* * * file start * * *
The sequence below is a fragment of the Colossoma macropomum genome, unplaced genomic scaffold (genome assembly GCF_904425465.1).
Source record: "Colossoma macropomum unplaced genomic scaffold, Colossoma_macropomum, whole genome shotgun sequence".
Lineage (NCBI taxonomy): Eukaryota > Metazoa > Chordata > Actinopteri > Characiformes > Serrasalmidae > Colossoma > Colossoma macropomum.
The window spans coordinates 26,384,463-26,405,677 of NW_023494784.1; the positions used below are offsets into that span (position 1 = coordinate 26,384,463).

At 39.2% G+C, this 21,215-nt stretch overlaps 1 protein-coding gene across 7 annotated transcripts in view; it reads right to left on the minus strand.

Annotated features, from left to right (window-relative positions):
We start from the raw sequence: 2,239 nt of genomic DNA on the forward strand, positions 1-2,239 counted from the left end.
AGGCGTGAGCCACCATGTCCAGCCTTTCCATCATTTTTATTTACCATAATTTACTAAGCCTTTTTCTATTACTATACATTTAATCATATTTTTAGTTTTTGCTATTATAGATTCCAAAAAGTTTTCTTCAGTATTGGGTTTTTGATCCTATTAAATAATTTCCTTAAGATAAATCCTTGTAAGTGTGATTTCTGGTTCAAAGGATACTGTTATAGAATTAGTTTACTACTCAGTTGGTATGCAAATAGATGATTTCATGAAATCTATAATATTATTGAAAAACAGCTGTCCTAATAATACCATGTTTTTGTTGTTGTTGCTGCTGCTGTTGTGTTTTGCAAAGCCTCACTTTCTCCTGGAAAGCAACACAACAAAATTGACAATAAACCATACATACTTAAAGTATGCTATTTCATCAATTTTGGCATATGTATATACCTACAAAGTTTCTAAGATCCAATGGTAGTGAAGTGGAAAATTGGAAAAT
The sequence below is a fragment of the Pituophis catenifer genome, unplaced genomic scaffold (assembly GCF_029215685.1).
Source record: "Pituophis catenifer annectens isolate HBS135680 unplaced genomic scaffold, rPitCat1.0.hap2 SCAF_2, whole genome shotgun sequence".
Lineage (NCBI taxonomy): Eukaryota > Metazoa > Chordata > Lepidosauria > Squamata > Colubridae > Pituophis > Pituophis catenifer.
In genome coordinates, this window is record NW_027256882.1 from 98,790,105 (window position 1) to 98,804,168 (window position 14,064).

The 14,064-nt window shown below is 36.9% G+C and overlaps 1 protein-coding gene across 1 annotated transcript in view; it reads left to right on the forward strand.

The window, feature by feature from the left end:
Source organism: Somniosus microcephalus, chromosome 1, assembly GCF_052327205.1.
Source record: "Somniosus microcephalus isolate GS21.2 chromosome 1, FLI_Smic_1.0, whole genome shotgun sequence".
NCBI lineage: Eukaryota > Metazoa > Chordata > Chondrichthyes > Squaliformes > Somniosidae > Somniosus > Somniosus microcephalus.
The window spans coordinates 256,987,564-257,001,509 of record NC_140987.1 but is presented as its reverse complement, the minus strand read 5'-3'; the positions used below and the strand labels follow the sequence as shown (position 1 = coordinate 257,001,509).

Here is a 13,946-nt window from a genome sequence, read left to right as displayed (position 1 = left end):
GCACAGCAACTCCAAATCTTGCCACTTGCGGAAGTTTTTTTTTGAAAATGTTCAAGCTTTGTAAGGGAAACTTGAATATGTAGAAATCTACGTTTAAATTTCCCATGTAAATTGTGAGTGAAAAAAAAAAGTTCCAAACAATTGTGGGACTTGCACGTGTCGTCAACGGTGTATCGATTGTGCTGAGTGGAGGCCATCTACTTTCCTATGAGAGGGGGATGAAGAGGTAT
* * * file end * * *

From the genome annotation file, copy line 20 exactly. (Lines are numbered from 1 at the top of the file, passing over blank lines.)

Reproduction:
GCACAGCAACTCCAAATCTTGCCACTTGCGGAAGTTTTTTTTTGAAAATGTTCAAGCTTTGTAAGGGAAACTTGAATATGTAGAAATCTACGTTTAAATTTCCCATGTAAATTGTGAGTGAAAAAAAAAAGTTCCAAACAATTGTGGGACTTGCACGTGTCGTCAACGGTGTATCGATTGTGCTGAGTGGAGGCCATCTACTTTCCTATGAGAGGGGGATGAAGAGGTAT